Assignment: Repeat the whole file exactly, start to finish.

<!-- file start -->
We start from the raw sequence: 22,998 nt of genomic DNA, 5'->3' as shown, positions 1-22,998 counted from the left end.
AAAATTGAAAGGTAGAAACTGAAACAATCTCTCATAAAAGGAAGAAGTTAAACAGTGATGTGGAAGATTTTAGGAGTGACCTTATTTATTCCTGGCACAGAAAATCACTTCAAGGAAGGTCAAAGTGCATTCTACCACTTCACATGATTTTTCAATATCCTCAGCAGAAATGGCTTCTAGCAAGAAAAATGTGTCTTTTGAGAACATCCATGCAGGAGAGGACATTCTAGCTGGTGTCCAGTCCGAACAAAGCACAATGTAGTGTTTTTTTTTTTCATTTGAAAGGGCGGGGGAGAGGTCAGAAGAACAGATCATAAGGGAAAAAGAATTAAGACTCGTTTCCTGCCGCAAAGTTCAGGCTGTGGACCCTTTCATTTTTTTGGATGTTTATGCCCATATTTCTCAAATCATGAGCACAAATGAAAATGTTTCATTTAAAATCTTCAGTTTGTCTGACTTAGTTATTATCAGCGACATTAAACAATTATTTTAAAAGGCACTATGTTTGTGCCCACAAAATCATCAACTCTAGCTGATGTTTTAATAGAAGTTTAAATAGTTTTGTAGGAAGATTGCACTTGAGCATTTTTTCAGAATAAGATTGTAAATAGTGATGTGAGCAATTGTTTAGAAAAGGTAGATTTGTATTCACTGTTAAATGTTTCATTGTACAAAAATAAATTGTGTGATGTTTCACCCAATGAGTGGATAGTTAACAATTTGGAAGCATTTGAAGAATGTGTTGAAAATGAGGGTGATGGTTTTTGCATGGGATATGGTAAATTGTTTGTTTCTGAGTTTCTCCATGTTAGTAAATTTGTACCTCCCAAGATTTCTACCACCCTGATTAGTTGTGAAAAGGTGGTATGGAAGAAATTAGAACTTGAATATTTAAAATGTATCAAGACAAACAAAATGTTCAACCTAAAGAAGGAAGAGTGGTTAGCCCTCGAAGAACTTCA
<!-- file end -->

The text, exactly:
We start from the raw sequence: 22,998 nt of genomic DNA, 5'->3' as shown, positions 1-22,998 counted from the left end.
AAAATTGAAAGGTAGAAACTGAAACAATCTCTCATAAAAGGAAGAAGTTAAACAGTGATGTGGAAGATTTTAGGAGTGACCTTATTTATTCCTGGCACAGAAAATCACTTCAAGGAAGGTCAAAGTGCATTCTACCACTTCACATGATTTTTCAATATCCTCAGCAGAAATGGCTTCTAGCAAGAAAAATGTGTCTTTTGAGAACATCCATGCAGGAGAGGACATTCTAGCTGGTGTCCAGTCCGAACAAAGCACAATGTAGTGTTTTTTTTTTTCATTTGAAAGGGCGGGGGAGAGGTCAGAAGAACAGATCATAAGGGAAAAAGAATTAAGACTCGTTTCCTGCCGCAAAGTTCAGGCTGTGGACCCTTTCATTTTTTTGGATGTTTATGCCCATATTTCTCAAATCATGAGCACAAATGAAAATGTTTCATTTAAAATCTTCAGTTTGTCTGACTTAGTTATTATCAGCGACATTAAACAATTATTTTAAAAGGCACTATGTTTGTGCCCACAAAATCATCAACTCTAGCTGATGTTTTAATAGAAGTTTAAATAGTTTTGTAGGAAGATTGCACTTGAGCATTTTTTCAGAATAAGATTGTAAATAGTGATGTGAGCAATTGTTTAGAAAAGGTAGATTTGTATTCACTGTTAAATGTTTCATTGTACAAAAATAAATTGTGTGATGTTTCACCCAATGAGTGGATAGTTAACAATTTGGAAGCATTTGAAGAATGTGTTGAAAATGAGGGTGATGGTTTTTGCATGGGATATGGTAAATTGTTTGTTTCTGAGTTTCTCCATGTTAGTAAATTTGTACCTCCCAAGATTTCTACCACCCTGATTAGTTGTGAAAAGGTGGTATGGAAGAAATTAGAACTTGAATATTTAAAATGTATCAAGACAAACAAAATGTTCAACCTAAAGAAGGAAGAGTGGTTAGCCCTCGAAGAACTTCA